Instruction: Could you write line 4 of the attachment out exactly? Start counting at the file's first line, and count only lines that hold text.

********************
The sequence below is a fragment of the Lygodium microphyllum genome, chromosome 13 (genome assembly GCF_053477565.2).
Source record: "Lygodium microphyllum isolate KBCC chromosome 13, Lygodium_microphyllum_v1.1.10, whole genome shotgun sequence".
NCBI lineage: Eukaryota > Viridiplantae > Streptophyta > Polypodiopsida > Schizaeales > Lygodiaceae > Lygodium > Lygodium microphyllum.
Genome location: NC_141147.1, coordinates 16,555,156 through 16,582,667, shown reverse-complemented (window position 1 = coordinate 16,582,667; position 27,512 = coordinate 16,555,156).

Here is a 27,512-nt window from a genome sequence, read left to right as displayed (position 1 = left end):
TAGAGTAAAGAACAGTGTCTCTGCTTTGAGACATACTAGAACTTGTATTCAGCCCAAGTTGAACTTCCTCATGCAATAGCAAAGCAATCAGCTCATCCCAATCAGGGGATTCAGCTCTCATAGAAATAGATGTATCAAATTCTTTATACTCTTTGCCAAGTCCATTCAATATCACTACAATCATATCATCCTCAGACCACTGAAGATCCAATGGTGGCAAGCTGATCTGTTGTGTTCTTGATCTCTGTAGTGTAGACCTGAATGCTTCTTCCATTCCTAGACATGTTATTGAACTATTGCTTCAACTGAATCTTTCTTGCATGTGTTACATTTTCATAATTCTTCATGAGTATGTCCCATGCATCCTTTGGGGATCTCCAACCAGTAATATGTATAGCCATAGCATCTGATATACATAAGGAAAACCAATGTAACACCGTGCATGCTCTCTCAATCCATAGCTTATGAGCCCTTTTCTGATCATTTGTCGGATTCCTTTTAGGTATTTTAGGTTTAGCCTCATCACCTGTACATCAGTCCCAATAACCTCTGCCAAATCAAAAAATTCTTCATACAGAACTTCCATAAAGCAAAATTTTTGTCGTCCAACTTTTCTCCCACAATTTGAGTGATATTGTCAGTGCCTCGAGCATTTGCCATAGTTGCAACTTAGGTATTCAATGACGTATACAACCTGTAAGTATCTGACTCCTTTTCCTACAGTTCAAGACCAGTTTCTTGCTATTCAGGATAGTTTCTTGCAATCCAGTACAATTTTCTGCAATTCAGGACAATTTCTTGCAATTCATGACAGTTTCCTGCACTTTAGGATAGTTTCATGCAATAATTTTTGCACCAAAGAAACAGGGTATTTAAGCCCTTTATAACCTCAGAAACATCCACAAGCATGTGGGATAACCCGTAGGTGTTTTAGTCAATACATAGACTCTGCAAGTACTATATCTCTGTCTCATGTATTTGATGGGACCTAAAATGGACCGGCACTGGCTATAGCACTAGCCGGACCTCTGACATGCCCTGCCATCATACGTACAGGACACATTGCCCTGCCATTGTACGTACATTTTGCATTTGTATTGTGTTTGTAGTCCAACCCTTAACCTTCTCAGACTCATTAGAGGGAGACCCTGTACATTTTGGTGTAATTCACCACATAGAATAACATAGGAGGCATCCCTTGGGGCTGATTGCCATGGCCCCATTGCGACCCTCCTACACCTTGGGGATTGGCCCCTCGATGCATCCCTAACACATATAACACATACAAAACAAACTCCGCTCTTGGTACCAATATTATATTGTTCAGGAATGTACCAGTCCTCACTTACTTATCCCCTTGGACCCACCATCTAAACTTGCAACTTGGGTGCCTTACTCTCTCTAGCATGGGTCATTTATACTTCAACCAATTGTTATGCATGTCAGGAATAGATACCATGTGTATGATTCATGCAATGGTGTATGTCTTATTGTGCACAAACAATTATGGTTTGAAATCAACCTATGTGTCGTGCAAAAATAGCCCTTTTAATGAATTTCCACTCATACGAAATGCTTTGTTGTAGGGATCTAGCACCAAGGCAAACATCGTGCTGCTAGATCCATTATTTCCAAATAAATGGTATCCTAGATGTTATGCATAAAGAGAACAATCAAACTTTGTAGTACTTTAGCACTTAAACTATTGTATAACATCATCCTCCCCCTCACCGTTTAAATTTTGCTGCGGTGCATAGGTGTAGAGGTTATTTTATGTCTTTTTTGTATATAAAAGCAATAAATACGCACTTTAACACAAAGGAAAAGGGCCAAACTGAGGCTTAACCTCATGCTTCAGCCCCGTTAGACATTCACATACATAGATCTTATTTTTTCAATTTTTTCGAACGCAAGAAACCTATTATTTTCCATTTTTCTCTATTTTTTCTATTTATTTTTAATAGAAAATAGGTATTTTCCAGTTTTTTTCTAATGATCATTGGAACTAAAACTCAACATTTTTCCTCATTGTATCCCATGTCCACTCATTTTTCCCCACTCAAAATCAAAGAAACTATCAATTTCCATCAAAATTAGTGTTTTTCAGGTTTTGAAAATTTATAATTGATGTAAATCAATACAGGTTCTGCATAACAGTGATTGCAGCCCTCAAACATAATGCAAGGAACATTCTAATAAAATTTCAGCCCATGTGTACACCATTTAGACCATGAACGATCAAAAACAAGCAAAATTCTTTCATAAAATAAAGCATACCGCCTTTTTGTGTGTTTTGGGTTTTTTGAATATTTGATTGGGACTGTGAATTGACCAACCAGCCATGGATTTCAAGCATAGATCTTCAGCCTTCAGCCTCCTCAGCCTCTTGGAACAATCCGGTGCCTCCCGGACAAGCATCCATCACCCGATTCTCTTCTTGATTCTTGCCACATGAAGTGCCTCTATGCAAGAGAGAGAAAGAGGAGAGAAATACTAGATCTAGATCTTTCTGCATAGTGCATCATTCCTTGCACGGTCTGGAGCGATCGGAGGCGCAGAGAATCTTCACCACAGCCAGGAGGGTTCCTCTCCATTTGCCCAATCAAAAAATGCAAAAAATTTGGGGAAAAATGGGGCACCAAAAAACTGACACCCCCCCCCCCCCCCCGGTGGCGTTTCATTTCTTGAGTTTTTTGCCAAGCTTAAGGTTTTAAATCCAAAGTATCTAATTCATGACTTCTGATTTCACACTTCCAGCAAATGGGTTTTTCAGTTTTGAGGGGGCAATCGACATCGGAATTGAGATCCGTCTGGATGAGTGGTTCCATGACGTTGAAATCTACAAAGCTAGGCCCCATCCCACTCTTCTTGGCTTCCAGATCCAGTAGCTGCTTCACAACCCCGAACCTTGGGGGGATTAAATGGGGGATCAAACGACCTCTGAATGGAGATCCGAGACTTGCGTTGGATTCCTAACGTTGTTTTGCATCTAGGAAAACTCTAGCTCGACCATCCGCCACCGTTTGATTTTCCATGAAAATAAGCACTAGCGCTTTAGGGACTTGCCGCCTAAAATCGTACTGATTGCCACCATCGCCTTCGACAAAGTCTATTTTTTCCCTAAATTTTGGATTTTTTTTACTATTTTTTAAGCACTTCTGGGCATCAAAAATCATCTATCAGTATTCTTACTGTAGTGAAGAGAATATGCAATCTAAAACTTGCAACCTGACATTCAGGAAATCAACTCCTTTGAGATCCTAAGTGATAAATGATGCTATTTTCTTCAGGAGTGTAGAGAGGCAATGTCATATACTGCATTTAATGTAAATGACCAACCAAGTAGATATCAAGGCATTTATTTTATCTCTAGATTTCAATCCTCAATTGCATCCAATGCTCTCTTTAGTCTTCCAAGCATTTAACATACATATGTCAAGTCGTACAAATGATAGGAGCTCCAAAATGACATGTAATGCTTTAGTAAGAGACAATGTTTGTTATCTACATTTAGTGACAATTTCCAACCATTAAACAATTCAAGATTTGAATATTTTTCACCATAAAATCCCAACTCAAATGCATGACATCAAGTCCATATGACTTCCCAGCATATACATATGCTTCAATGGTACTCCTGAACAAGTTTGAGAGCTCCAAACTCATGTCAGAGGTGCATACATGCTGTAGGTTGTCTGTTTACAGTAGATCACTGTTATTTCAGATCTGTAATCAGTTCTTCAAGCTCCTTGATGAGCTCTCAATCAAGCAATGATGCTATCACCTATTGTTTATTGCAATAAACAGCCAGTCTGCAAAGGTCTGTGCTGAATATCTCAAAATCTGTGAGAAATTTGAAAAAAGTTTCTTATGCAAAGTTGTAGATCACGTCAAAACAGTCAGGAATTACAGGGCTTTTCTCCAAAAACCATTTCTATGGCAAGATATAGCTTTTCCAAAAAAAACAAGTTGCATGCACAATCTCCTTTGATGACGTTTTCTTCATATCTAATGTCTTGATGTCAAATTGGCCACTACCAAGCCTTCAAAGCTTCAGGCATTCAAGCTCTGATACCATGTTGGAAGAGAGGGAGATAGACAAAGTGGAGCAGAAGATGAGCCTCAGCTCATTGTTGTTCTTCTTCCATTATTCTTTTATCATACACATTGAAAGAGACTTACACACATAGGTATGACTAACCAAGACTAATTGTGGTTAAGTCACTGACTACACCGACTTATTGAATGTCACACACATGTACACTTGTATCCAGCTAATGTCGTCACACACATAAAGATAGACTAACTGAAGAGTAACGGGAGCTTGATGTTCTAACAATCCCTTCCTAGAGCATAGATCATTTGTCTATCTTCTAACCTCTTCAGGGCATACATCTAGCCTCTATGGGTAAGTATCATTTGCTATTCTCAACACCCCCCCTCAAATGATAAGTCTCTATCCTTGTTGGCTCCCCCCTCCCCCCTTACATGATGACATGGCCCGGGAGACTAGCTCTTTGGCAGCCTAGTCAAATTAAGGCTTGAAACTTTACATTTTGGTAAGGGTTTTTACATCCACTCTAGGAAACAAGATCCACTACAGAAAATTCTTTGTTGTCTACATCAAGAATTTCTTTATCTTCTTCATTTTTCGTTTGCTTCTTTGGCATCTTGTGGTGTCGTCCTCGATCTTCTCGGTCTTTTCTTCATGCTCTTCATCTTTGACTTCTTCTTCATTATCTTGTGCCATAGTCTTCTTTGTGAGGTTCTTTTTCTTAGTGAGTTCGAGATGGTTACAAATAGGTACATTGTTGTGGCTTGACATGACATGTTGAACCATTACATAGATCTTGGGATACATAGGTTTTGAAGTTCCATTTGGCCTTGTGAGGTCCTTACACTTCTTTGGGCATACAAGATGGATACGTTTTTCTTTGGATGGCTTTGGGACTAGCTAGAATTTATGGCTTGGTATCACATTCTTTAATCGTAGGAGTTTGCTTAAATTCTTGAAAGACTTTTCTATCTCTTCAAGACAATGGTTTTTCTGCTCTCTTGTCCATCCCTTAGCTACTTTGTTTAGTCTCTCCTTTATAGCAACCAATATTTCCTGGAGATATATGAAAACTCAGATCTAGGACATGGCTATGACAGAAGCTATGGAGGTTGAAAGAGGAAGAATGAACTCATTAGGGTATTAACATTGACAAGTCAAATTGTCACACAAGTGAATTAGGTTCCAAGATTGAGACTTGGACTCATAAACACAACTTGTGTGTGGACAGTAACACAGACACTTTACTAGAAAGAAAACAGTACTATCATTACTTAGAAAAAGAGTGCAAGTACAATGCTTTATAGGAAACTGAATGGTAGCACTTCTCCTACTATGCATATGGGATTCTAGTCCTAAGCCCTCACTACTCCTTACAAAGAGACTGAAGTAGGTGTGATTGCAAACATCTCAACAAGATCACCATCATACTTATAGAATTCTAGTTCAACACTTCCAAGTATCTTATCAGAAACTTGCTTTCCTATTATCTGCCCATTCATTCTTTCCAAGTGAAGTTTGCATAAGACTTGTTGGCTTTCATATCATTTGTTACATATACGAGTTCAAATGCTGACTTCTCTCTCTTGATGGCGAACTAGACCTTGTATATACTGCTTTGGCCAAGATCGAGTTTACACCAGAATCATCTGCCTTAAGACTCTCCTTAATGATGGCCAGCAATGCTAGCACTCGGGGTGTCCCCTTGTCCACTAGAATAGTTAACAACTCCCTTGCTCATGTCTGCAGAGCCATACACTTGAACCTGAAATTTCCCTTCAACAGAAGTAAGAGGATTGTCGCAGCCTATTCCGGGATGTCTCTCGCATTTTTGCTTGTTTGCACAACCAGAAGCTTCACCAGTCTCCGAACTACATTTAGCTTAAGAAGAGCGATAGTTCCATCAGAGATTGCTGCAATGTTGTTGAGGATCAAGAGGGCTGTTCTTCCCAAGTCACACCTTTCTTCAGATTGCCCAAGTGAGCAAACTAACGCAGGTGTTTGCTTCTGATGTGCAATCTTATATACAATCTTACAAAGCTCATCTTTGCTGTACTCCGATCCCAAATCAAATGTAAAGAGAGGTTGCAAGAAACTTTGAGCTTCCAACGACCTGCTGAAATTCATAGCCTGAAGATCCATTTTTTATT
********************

Genome location: NC_141147.1, coordinates 16,555,156 through 16,582,667, shown reverse-complemented (window position 1 = coordinate 16,582,667; position 27,512 = coordinate 16,555,156).